In celebration of Cayman women

International Women’s Day took place on 8 March with a number of events held across the Island in celebration of women, marking March as International Women’s Month. Women have traditionally been the backbone of industry in Cayman, from decades ago when Caymanian men went to sea and women were left holding the fort at home and in the workplace. Nowadays Cayman still has more than its fair share of strong, independent women who have played a major role in the business world and are role models for young women today.

Shruty Garrison, owner Icoa and Gawk & Leer

Who were your earliest influences career-wise and how did they help you shape your career?

My mom was a huge influence, she is very creative and always focused on quality of things, this became a natural path for me to follow.

What drives you to achieve every day?

I guess the sense of accomplishing something that did not exist until you create it.

What advice would you give young women at the beginning of their careers today?

Take pride in what you do – it represents who are you are on the inside.

Focus on quality – you will attract the right clientele.

Appreciate your mistakes – they are invaluable lessons.

Jennifer Dilbert, information commissioner

Who were your earliest influences career-wise and how did they help you shape your career?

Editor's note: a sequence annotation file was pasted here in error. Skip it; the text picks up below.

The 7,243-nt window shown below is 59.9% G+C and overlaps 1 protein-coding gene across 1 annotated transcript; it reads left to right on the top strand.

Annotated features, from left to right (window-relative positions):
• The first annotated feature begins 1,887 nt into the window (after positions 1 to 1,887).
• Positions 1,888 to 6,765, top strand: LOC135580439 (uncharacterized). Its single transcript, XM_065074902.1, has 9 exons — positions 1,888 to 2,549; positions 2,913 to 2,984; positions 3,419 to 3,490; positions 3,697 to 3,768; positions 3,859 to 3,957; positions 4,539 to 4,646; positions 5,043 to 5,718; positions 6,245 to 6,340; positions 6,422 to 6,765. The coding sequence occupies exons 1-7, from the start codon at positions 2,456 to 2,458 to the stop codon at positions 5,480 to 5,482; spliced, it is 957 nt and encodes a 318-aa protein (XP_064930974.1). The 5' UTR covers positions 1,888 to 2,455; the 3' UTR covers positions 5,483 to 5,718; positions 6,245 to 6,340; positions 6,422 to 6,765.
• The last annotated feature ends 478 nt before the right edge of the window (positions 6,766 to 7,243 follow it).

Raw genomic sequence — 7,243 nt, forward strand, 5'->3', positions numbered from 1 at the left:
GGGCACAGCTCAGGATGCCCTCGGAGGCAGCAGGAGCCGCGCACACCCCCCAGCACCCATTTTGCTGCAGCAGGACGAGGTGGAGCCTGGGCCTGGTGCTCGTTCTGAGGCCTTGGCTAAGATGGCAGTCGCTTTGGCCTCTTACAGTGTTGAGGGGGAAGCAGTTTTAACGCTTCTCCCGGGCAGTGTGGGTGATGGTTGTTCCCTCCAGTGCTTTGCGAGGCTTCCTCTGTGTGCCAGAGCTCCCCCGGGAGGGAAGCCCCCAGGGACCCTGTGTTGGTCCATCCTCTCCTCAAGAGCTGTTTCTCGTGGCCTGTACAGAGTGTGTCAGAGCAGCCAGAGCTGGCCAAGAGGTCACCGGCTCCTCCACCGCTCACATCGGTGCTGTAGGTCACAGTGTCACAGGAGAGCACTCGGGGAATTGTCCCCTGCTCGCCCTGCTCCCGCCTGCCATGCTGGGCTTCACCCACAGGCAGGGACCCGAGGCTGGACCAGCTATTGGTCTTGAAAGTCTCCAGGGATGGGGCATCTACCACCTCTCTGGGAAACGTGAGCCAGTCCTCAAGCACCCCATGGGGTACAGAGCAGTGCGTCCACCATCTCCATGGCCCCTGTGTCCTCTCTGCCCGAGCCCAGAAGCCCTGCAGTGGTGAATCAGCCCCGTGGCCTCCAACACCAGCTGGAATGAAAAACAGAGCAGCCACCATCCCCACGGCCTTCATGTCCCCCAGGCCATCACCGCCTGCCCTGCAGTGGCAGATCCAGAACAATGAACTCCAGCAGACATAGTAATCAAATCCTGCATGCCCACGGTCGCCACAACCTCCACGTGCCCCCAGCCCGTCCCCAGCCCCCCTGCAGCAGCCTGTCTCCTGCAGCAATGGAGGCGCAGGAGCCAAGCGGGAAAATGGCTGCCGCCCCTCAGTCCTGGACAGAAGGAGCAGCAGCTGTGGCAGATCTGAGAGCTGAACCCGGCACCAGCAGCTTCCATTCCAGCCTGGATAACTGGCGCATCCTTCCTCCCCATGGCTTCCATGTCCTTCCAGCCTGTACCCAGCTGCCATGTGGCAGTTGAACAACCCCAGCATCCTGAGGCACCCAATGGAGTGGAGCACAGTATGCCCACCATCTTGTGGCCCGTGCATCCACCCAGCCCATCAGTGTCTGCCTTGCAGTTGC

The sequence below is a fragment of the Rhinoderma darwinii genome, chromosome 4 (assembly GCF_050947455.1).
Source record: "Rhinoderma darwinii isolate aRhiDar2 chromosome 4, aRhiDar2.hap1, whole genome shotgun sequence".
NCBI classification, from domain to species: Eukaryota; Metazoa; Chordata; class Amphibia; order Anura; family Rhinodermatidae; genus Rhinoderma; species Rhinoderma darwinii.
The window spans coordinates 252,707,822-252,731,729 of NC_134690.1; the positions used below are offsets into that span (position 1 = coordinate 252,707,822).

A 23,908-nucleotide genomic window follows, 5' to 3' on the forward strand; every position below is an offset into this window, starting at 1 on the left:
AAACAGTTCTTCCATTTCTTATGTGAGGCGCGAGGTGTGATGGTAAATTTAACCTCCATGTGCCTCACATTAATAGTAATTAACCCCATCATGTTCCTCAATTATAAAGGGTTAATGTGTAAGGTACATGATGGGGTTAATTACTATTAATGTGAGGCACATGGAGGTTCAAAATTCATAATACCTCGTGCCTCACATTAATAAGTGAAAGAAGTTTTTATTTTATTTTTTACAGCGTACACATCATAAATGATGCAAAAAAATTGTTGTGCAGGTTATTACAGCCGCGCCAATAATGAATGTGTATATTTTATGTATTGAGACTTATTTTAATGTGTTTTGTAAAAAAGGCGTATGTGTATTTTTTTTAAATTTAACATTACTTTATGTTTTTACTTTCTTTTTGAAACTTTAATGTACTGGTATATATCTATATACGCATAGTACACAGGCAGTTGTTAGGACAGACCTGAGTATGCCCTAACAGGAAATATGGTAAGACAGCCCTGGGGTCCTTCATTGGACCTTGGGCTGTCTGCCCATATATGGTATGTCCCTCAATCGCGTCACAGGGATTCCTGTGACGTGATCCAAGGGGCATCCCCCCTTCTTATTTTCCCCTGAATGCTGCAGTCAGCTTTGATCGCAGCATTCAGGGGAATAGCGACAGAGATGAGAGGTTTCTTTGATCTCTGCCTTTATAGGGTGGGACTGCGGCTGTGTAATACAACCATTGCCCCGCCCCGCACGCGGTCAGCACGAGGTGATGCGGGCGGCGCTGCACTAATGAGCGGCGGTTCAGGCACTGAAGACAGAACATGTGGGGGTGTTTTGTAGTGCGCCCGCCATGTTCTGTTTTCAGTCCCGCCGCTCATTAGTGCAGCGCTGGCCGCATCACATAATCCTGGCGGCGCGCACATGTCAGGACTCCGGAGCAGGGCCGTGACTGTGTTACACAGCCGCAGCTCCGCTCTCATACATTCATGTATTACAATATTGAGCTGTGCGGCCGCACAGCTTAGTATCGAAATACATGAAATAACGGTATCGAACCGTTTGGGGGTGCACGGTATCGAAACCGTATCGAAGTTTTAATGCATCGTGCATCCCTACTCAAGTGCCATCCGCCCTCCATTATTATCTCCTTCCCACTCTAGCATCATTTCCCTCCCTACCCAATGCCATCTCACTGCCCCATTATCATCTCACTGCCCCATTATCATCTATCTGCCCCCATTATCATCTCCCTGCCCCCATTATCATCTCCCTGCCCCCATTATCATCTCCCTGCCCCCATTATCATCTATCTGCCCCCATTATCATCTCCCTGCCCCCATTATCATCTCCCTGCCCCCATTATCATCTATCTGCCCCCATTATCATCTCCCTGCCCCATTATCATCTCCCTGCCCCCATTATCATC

My mother, and my great-aunt Evie (Mary Evelyn Wood, National Hero). They both taught me by example that with hard work and determination I could achieve whatever I set out to do.

What drives you to achieve every day?

As a Caymanian woman, I am passionate about helping my people and my country in whatever way I can. I also want to be able to work to a very high standard in all that I do.

What advice would you give young women at the beginning of their careers today?

Do your very best at all times; be open to learn from others and believe in yourself!

Dr. Sook Yin, Seven Mile Clinic

Who were your earliest influences career-wise and how did they help you shape your career?

As long as I can remember I have always wanted to be a doctor to help and to heal. I have always been very curious on how the body works and how different disease process affects each organ. My family used to despair as I would pick up dying or dead animals and bring them home to treat them and if they didn’t survive I would dissect them to see what brought upon their early demise.